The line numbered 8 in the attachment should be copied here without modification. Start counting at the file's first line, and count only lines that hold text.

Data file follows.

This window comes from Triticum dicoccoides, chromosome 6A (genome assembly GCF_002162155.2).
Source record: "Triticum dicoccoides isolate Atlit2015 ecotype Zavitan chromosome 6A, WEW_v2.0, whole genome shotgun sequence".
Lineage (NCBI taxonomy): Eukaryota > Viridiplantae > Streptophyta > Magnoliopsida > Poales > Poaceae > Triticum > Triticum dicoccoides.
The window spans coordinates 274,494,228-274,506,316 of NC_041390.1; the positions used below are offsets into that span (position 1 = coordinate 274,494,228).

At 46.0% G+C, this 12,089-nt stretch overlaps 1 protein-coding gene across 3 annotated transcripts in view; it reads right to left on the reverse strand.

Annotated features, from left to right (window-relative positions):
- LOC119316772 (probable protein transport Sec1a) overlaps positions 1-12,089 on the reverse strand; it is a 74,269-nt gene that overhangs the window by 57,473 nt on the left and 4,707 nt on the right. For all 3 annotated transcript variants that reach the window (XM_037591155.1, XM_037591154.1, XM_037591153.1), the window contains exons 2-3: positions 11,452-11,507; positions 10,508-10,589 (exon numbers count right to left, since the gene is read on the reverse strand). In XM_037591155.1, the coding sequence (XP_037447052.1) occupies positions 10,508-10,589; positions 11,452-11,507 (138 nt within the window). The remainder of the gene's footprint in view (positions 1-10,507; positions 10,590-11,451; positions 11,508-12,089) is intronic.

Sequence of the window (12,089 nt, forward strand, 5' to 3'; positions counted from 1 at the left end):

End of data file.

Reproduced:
Sequence of the window (12,089 nt, forward strand, 5' to 3'; positions counted from 1 at the left end):